The movie just never reaches full potential, though it is obvious that somewhere deep down everything there is still a great movie to be found. But it remains a fact that the movie never reaches its full potential with its story. The story fails to intrigue and also fails with other things, such as its tension. Quite frankly I had no idea what was all happening toward the end and what the big 'conflict' that needed to be resolved was and how it got done exactly. There is a 'villainoush' plot in the movie that just never seemed that evil- or got explained good enough.

The movie got directed by special effect expert Douglas Trumbull. So visually this movie really doesn't disappoint and to be frank I think that it are still mostly the visuals and its effects that safe this movie and still make it a more than good watch.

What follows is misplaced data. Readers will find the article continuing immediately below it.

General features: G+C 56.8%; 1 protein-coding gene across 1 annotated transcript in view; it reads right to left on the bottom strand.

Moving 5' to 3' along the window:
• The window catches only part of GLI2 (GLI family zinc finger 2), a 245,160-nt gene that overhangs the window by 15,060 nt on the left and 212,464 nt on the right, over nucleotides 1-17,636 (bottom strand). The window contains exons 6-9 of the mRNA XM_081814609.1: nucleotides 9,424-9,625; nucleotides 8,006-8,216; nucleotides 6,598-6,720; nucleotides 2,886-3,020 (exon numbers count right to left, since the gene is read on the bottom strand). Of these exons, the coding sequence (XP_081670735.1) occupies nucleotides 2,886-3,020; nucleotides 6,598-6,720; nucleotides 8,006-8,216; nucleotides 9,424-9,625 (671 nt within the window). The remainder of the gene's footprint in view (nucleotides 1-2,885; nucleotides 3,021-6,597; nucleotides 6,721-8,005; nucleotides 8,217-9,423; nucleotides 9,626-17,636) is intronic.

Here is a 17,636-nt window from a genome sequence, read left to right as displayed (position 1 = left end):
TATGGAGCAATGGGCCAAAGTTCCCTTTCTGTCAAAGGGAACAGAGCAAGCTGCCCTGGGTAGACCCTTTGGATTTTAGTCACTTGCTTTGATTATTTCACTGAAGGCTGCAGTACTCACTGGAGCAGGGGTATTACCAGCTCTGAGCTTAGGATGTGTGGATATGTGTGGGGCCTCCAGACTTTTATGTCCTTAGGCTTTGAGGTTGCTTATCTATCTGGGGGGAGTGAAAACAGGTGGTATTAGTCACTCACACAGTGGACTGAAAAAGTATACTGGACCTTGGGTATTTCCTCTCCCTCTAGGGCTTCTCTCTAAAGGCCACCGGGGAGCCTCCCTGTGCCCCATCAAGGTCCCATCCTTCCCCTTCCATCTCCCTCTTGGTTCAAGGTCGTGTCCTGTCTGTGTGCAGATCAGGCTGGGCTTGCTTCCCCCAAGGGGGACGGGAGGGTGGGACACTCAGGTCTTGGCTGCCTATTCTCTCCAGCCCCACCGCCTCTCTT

But you also have to give credit to Christopher Walken of course, who basically never fails to put down a great performance and character. I really liked most of the acting in this movie and it seemed to be a very well cast one, with some truly great characters in it, that all interact really great and convincingly together.

The movie also features an early James Horner musical score. Funny thing about Horner musical scores is that basically it doesn't matter if it's anything from the '80's, 90's, 2000's or this decade, the all have the same sound and feature the same motifs. It's not big secret Horner often recycles his most early scores and the score of this movie also got heavily recycled by himself in many later movies. Still I'm sure his fans can appreciate his score for this movie and I'm also really not hateful toward it.

Really not as great as this movie potentially could and perhaps also should had been but nevertheless it remains still a good 'realistic' science-fiction movie to watch.

7/10

http://bobafett1138.blogspot.com/